Honesty and integrity within the working relationship.
So after laying in bed at 3am and thinking about what topic to discuss, the last few days of work came in to my mind and lead me onto a blog about honesty and integrity.
I would like to think that myself and Chris have both been brought up with a strong sense of honesty and integrity on both a personal level but also a professional level. Both installed by Adrian, our father and current boss/mentor.
Over many years, Adrian has worked for many different clients and has gained many valuable clients with much repeat business. A lot of this doesn’t just come from the work itself or even the cost (although a driving factor in getting the initial work). It comes from building relationships built on trust and integrity. The strength of some of these relationships is that strong that we carry out the works and discuss the money after the event.
Many problems come when the client accepts the quote without fully knowing what they have accepted and merely look at the cost rather than the content of the quotation. When writing the quote we do so with the best intentions of carrying out the works with the clients requirements. However, sometimes the two do not match. The best advise I would give to ensure that you are getting exactly what you want, is to read the quote and if you have any queries whatsoever, just ask. Whether this is 1 question or 10, it shouldn’t matter as ultimately, if they aren’t prepared to help and make sure the quote is right, do you really want to build a working relationship with them.
We try to split the works up on the quotation to try and avoid ambiguity. Always ask for something in writing, whether it’s a cost for something or details on what they are doing.
I won’t name any names as i feel it is unprofessional but there are certain companies (very large ones) that will deliberately miss something off knowing that once the works start, they can get an extra for them. I had heard about this before but hadn’t really dealt with it personally until one particular instance. We had submitted a quotation for a particular housing association to paint the external elements of their properties. Some fencing wasn’t painted but the documents explicitly said that all was to be done. This company had priced for the works and were about to be awarded the contract until the client noticed in the small print that they hadn’t included it.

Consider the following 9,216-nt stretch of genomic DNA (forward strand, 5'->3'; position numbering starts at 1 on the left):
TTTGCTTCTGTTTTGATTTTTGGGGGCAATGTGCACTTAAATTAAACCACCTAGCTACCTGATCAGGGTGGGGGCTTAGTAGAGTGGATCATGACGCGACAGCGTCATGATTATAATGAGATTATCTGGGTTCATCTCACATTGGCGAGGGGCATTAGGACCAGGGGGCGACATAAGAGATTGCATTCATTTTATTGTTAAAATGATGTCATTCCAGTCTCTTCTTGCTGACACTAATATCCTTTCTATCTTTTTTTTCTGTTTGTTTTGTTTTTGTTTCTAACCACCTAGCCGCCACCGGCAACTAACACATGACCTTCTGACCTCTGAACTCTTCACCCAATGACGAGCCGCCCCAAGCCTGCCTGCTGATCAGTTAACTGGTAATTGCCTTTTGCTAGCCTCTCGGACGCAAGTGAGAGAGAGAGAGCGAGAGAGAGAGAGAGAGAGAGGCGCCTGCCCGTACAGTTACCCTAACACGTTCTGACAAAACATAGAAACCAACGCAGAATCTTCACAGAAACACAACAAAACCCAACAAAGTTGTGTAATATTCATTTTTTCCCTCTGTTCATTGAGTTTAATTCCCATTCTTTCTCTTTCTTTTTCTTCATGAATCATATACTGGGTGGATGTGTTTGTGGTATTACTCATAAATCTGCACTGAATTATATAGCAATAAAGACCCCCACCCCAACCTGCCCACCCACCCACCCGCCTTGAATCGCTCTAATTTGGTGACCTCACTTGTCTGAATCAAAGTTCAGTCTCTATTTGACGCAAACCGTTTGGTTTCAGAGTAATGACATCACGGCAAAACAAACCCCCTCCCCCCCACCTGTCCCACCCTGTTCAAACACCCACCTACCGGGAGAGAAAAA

Long story short, they had to re-price the work and were then too expensive. We were awarded these works and they weren’t invited to tender again. We could have quite easily lost these works which I imagine happens on a regular basis.
Although not speaking for Chris directly, I would like to think that he agrees with the following comments and implements them when I am not there. I’ve come to realise that by being honest and not trying to be deceive the client for the sake of a few hundred pound, you are more likely to gain their trust and even more work.
As a family business, our name is everything to me and I would hate our name to become slurred as a result of me (the business) pocketing some money through ill gains.
If you managed to survive reading this, thank you for taking the time to do so and your feedback would be greatly appreciated. If you can take one thing from this blog, make sure you read the quote and both agree on what works needs to be done for what price.